Saturday 18 April 2015

Bluebird-Proteus CN7 Record Car

The Campbell family legacy of breaking land speed records goes back to Sir Malcolm Campbell born in the county of Kent, England in 1885.

He was a racing driver and journalist who took on the challenge, between 1924 and 1935, of setting numerous land speed records in various cars that he choose to christen “Bluebird”.

Sir Malcolm passed away in 1948, and his son Donald, born in 1921, decided to take on the challenge of speed.

He started on water with his father’s old record boat Bluebird K4. With modifications, the boat showed great promise, but he did not manage to set any new records with it.

Donald commissioned a new boat the Bluebird K7 of extremely advanced design, and through the 1950’s, set many new water speed records.

At the end of the 1950’s, he commissioned a land speed record car, which he christened Bluebird-Proteus CN7. It was a stunningly beautiful car, powered by a modified Bristol-Siddeley Proteus turbine engine driving all 4 wheels.

Corgi #153 Proteus Campbell Bluebird (1960-1965)

In 1960, he brought Bluebird to the Bonneville Salt Flats in Utah, USA for testing. After various trial runs, making adjustments all along, Campbell crashed CN7, damaging it extensively and putting himself in hospital.

It was rebuilt through 1962 with a tail fin to add stability and was tested in 1963 on Eyre Lake, a normally dry lakebed in Australia.

After many months of bad conditions for a land speed run, there was a break in the weather and on July 17, 1964, Campbell decided to go for it.

Bluebird-Proteus CN7 on it's record run
Acrylic, pen&ink and colour pencils on 24"x 10.5" (60.9cm x 25.4cm) watercolour paper
© Paul Chenard  - Original art available -

On his two courageous runs, he brought Bluebird to an average speed of 403.10 mph (648.73 km/h), a new world land speed record for a wheel-driven car. Victory was his!!!

Sadly, Donald Malcolm Campbell CBE was killed while attempting a new world water speed record in the modified Bluebird K7 on Coniston Water, Lancashire, UK on the 4th of January 1967.

Wednesday 1 April 2015

1975 24 Heures du Mans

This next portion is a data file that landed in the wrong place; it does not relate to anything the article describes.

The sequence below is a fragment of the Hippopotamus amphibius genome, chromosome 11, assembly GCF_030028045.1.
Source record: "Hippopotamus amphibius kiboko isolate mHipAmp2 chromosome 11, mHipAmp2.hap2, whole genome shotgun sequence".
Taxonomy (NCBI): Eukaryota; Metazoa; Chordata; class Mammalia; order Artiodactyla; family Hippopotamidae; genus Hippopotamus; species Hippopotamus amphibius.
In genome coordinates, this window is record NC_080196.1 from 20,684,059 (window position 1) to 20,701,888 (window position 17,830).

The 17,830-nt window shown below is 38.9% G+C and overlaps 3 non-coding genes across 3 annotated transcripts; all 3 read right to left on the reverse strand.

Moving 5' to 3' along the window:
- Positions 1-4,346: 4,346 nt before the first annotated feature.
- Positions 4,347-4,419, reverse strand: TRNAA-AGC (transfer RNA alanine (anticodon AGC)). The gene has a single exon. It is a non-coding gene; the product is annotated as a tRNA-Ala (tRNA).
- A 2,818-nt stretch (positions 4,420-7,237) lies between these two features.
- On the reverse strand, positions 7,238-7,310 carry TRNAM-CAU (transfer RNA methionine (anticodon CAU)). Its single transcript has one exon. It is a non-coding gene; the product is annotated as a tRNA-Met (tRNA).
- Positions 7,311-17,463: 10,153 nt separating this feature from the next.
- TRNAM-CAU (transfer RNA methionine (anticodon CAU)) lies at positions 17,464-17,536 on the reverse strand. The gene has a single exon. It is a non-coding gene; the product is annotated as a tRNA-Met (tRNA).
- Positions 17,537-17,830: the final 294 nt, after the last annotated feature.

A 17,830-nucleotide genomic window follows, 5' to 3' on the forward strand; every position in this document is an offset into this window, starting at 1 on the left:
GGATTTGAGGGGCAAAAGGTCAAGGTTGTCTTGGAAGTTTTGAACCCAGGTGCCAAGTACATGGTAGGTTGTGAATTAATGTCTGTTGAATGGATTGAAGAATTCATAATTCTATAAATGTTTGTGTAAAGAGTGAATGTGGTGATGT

In 1975, the oil crisis was in full swing, so rules promoting fuel efficiency were brought into play for the 1975 edition of the 24 Heures du Mans.

Englishman John Wyer was a veteran and successful race-team manager who’s team had won the 24 heures du Mans 3 times, first in 1959 for Aston Martin, and then in 1968 and 1969, racing the Gulf Racing GT-40’s.

Though he was looking at retirement, he could not resist the idea of trying one last time.

With the assistance of Gulf again, Wyer had two Mirage GR8’s developed for Le Mans, the only race that he and Gulf Racing chose to run in the season.

The international mix of drivers chosen for the task were Australian Vern Schuppan and Frenchman Jean-Pierre Jaussaud in car #10, and Englishman Derek Bell and Belgian Jacky Ickx teamed up in car #11.

The cars were powered by the famous Ford Cosworth DFV 3.0L V8, modified to run at lower RPM’s to conserve fuel.

The Bell/Ickx Gulf Mirage GR8 at the 1975 24 Heures du Mans
Pen&ink and markers on 12"x 12" light-blue archival paper ... I used no blue in this artwork.
© Paul Chenard 2015 - Original art available.

The Gulf research Racing Co. Mirage GR8’s were favoured to win, and they did not dispoint!

The Bell/Ickx #11 car covered the most distance in the 24 hours, and the Schuppan/Jaussaud #10 car finished 3rd behind the Lafosse/Chasseuil Ligier JS2.

It was Derek Bell’s first of 5 Le Mans (1975, 1981. 1982, 1986, 1987) wins and it was Jacky Ickx’s 2nd of 6 Le Mans (1969, 1975, 1976, 1977, 1981, 1982) wins. Schuppan was to win later in 1983, and Jaussaud in 1978 and 1980.

For John Wyer, it was a lovely retirement gift!